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The Costume Trunk: Tutu-riffic -- a totally adjustable tutu!

October 19, 2010

Who doesn't adore the fluff and whimsy of a tutu? For kids, for adults... even for pets! Tutus are easy to make and are a fab addition to your costume collection. Tutus also allow you to play with color, layering in different tones or keeping things monochromatic, and they are simply fun to wear for children of all ages.

As you may have heard around the school yard, tulle can be a little persnickety to work with. Think of it like approaching a feral animal -- you want to be confident and in charge, but keenly aware that of its unpredictable nature.

Here's how I make a quick, adjustable tutu:

- Cut a length of scrap ribbon 5-7" larger than the intended wearer's waist. (This will not show on the finished product.)
- Cut a piece of tulle 4-5x longer than the your ribbon, and twice the length you want the tutu to be. 5x will give you more volume, of course, but if you need to economize, 4x works, too! My pieces are 5 yards long and 54" wide.
- Cut as many pieces of tulle as you want layers in your tutu. 2 works but can be a little anemic. 3 is better, and 4 gives you pretty good opacity, depending on the color you use.
- Fold your tulle in half lengthwise so each piece is 4-5x the waist ribbon length and the desired length of the tutu, double layered.
(I like to use our 54" tulle because I can leave the fold in it just as it comes, there's a good color range, and the length is good for an adult tutu. If you want to take a shortcut and don't mind wasting a little bit, you can do the same for a child, maintaining the center fold and just trimming the length.)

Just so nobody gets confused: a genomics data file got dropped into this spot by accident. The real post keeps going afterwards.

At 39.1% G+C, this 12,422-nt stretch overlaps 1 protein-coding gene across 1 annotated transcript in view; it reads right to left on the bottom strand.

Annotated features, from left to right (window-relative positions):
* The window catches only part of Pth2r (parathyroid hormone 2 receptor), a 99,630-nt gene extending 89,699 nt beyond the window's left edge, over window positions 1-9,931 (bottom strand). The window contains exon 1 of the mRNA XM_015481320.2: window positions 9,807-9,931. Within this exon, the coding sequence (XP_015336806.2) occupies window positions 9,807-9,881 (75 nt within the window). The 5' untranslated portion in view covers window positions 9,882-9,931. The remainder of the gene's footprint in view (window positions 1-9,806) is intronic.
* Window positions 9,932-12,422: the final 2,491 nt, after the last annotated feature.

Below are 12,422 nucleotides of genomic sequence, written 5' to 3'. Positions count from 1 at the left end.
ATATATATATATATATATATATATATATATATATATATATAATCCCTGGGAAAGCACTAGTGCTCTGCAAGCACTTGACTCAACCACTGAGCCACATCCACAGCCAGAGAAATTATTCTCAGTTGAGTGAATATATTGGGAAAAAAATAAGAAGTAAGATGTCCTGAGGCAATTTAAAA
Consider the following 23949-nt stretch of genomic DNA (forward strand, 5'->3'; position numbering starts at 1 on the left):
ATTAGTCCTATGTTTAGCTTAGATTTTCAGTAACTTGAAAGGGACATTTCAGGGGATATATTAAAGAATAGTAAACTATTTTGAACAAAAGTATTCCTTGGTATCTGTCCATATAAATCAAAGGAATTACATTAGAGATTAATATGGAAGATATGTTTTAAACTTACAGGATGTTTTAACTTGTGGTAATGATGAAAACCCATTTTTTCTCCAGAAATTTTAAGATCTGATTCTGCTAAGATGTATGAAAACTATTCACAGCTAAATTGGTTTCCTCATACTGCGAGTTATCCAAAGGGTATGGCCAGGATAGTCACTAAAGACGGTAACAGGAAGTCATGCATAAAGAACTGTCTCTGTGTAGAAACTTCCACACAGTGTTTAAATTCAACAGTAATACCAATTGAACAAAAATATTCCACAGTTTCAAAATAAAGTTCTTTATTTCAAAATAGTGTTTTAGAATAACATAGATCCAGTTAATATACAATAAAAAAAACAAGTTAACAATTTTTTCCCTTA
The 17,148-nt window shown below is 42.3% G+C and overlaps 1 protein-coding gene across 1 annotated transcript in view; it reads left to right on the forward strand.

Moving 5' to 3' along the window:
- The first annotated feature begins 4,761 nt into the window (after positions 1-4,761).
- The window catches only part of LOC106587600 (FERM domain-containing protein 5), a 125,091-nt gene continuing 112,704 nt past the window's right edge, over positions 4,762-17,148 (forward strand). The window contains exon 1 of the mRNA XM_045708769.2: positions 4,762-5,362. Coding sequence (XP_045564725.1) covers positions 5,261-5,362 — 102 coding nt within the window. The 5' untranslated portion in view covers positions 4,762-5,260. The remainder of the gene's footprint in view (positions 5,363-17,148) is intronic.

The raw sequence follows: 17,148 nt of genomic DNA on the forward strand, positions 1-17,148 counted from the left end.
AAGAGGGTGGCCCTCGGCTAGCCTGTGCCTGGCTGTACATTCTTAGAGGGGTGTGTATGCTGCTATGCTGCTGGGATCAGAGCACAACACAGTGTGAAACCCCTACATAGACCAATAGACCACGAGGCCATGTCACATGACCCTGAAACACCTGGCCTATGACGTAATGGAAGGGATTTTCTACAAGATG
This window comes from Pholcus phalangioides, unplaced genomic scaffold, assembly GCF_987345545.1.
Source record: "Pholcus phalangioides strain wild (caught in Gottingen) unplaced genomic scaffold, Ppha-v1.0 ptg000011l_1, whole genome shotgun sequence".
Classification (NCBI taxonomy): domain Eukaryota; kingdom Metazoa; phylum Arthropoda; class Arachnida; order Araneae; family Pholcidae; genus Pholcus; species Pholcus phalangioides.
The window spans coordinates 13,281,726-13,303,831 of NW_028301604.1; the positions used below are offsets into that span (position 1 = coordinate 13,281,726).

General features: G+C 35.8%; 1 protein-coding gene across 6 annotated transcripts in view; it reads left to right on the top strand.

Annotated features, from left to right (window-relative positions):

Once all your layers are cut...

-Mark the center and quarter points on your ribbon.

-Mark the same points on each of your tulle pieces. I use a Sharpie at the fold line, as it will be hidden by the waist band in the finished garment.
-Gather your first layer of tulle to match the marks on the waist ribbon, using your gathering method of choice. I like to use a plain old needle and thread, gathering with a running stitch and machine stitching down one quarter of the waist band as I go. I have incredibly bad luck with ruffler feet and tulle (I always end up shredding the tulle to pieces), but your mileage may vary.

2stitching gathers.JPG

3stitching gathers.jpg

-Once your first layer of tulle is stitched, repeat the gathering process with the second layer, and the third and fourth of you have them!

-Try on your tutu and check the fluffiness levels. Adjust as needed. I like getting a feline opinion. (Ozzel approves.)


-Once your tutu skirt meets your requirements for voluminous glee, cut a piece of grosgrain ribbon that is 2x the length of your waist ribbon, plus 2-3"
-Stitch the grosgrain down the inside of your previous ribbon. I make 3 rows of stitching to compress all that gathered tulle as much as possible.

8applying grosgrain.jpg
-Trim any pieces of gathered tulle that are sticking up past the top edge of your grosgrain waistband.

9trimming extra.jpg

-Take the long remaining portion of the grosgrain ribbon and fold it to the front side of the waistband to encase the original ribbon entirely. Stitch it at the top and bottom edge, folding in and extra so no raw edges show.
-Sew a series of snaps or pieces of velcro  to the waistband to close your tutu. I used a scrap of snap tape I had lying in a drawer. (You should have some overlap, so you can adjust the waist slightly if needed on future wearings.)

10full circle.jpg


That's it! Your tutu is fluffy and dreamy and ready for twirling - plus, it can expand if you eat too much candy corn!



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I love this !! Holly I was wondering if you could help me a bit more with your bustle skirt you did?? I am dieing to make one and need a bit more instruction.

I love this netted skirt. Eye popping color and thanks for the methods.http://www.youtube.com/watch?v=dltSMuT1HN4 Let me try this for my birthday costume. Very interesting stuff. Asolutely fluffy and buddy. Well done!!!

Not only do I like how easily you made your Tutu, also love your hammy felines too. Looks like they just love being in your photos and like, including the unposed effects and looks you get from them.

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This page contains a single entry by Holly Frey published on October 19, 2010 4:40 PM.

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